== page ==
(One thing I'd note for airports - it's really frustrating to have to keep going through the WiFi access process in different parts of the venue, because they're treated as different IP subnets or something. Everyone walks for miles in airports, especially Schiphol. If it's unavoidable, it needs to be password-free, just click-n-join).

Whatsapp (or its competing peers) are indispensable. A group of people from the UK & Denmark, meeting in the Netherlands & travelling via France and Belgium are not going to use SMS/MMS+roaming premium to communicate with each other, especially when 3+ have access to WiFi or flatrate data at any point.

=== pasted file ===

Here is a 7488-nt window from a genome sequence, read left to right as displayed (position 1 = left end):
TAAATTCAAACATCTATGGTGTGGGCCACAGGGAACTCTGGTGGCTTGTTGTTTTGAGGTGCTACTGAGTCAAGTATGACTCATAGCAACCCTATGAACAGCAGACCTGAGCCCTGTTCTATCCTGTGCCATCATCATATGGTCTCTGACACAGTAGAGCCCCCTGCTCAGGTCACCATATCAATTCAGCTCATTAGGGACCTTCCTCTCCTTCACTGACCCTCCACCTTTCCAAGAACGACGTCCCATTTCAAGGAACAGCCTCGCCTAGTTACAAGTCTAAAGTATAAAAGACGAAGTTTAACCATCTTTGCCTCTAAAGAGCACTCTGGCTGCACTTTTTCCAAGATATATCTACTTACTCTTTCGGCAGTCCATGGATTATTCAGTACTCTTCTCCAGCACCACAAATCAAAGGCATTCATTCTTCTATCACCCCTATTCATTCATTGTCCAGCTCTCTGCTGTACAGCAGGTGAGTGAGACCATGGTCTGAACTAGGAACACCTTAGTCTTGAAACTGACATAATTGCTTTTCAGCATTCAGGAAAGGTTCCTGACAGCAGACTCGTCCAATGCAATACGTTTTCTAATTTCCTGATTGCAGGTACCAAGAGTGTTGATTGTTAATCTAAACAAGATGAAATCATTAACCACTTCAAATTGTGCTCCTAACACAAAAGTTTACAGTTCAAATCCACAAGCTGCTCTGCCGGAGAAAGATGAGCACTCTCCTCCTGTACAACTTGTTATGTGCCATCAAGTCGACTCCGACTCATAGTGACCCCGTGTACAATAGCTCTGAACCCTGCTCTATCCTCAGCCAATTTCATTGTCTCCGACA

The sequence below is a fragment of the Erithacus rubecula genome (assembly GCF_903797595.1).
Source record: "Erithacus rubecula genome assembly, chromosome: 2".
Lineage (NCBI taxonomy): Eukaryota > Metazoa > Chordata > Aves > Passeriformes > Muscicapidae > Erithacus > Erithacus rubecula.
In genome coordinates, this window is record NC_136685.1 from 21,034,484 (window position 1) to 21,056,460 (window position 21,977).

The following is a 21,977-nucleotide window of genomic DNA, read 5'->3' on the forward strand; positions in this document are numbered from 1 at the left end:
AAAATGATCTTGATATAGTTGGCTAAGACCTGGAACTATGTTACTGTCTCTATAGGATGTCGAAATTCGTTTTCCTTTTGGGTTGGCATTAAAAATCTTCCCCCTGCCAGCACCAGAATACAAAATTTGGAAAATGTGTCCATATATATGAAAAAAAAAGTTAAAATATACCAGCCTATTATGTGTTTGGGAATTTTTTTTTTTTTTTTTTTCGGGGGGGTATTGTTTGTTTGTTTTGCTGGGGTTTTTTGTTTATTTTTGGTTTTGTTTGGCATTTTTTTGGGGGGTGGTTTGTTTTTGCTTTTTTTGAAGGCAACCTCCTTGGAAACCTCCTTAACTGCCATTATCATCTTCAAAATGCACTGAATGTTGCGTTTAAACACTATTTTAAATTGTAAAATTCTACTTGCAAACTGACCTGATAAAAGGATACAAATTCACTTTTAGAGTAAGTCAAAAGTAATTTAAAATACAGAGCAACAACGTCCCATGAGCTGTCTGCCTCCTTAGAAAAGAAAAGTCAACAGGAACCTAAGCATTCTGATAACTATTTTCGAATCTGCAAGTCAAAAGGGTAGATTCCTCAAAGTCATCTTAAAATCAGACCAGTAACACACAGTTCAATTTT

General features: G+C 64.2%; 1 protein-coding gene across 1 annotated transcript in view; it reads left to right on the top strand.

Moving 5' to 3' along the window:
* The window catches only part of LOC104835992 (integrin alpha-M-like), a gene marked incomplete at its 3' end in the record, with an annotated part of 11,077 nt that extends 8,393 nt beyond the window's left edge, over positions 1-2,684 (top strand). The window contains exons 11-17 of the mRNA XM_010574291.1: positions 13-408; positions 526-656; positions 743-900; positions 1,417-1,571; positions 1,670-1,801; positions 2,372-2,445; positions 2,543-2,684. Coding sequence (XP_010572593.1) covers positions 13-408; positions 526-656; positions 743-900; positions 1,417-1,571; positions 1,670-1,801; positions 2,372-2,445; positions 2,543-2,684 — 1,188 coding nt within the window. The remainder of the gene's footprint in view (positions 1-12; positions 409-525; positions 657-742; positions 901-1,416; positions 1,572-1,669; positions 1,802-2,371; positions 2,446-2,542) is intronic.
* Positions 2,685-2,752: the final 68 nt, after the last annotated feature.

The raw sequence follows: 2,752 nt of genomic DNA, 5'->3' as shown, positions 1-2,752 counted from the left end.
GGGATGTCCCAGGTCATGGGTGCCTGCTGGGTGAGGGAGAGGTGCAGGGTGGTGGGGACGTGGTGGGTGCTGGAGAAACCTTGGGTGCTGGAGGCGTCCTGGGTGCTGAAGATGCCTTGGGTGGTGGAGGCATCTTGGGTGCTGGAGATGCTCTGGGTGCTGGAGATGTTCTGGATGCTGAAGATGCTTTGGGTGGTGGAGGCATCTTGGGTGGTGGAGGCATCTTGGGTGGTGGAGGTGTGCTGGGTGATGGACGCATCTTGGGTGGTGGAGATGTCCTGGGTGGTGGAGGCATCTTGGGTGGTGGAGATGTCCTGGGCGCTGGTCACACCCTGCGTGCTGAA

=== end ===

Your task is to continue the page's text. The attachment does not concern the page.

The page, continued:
Sidenote: If RCS is to have *any* remote chance of competing, it needs to completely eliminate roaming or international charges beyond data access, allow simple group creation, support iPhones easily, be accesssible via WiFi etc. Will RCS ever be as ubiquitous, as cheap & as usable as Whatsapp for situations like this? Almost certainly not. I'm due to give it another good kicking in an upcoming blog post, so I'll leave that for now.

The TripAdvisor Cities app is loved by everyone & evangelised by me a lot (What's nearby! Reviews! Offline maps!). Various others are worthwhile too, for finding attractions, food, drinks etc. (I like Thrillist, another friend has "Unlike City Guides"). Google Maps rules for logistics but can be a bit variable with local public transport routes & schedules.